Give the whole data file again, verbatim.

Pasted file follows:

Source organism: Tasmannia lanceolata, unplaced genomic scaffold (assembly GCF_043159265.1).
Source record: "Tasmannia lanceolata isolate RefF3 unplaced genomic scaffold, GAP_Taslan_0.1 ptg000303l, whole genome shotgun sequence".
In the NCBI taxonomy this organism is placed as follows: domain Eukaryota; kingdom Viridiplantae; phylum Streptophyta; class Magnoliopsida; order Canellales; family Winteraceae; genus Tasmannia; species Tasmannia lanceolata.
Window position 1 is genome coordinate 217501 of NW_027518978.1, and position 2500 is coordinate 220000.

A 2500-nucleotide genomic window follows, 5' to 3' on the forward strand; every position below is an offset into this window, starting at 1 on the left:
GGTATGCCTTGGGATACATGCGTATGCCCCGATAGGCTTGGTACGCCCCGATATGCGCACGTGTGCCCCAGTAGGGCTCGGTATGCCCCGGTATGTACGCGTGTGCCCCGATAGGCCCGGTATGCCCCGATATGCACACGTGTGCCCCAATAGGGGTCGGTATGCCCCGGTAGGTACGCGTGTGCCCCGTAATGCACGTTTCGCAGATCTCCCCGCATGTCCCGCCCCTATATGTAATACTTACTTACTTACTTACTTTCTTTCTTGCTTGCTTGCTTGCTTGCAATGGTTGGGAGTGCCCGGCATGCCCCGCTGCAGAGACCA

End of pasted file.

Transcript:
Source organism: Tasmannia lanceolata, unplaced genomic scaffold (assembly GCF_043159265.1).
Source record: "Tasmannia lanceolata isolate RefF3 unplaced genomic scaffold, GAP_Taslan_0.1 ptg000303l, whole genome shotgun sequence".
In the NCBI taxonomy this organism is placed as follows: domain Eukaryota; kingdom Viridiplantae; phylum Streptophyta; class Magnoliopsida; order Canellales; family Winteraceae; genus Tasmannia; species Tasmannia lanceolata.
Window position 1 is genome coordinate 217501 of NW_027518978.1, and position 2500 is coordinate 220000.

A 2500-nucleotide genomic window follows, 5' to 3' on the forward strand; every position below is an offset into this window, starting at 1 on the left:
GGTATGCCTTGGGATACATGCGTATGCCCCGATAGGCTTGGTACGCCCCGATATGCGCACGTGTGCCCCAGTAGGGCTCGGTATGCCCCGGTATGTACGCGTGTGCCCCGATAGGCCCGGTATGCCCCGATATGCACACGTGTGCCCCAATAGGGGTCGGTATGCCCCGGTAGGTACGCGTGTGCCCCGTAATGCACGTTTCGCAGATCTCCCCGCATGTCCCGCCCCTATATGTAATACTTACTTACTTACTTACTTTCTTTCTTGCTTGCTTGCTTGCTTGCAATGGTTGGGAGTGCCCGGCATGCCCCGCTGCAGAGACCA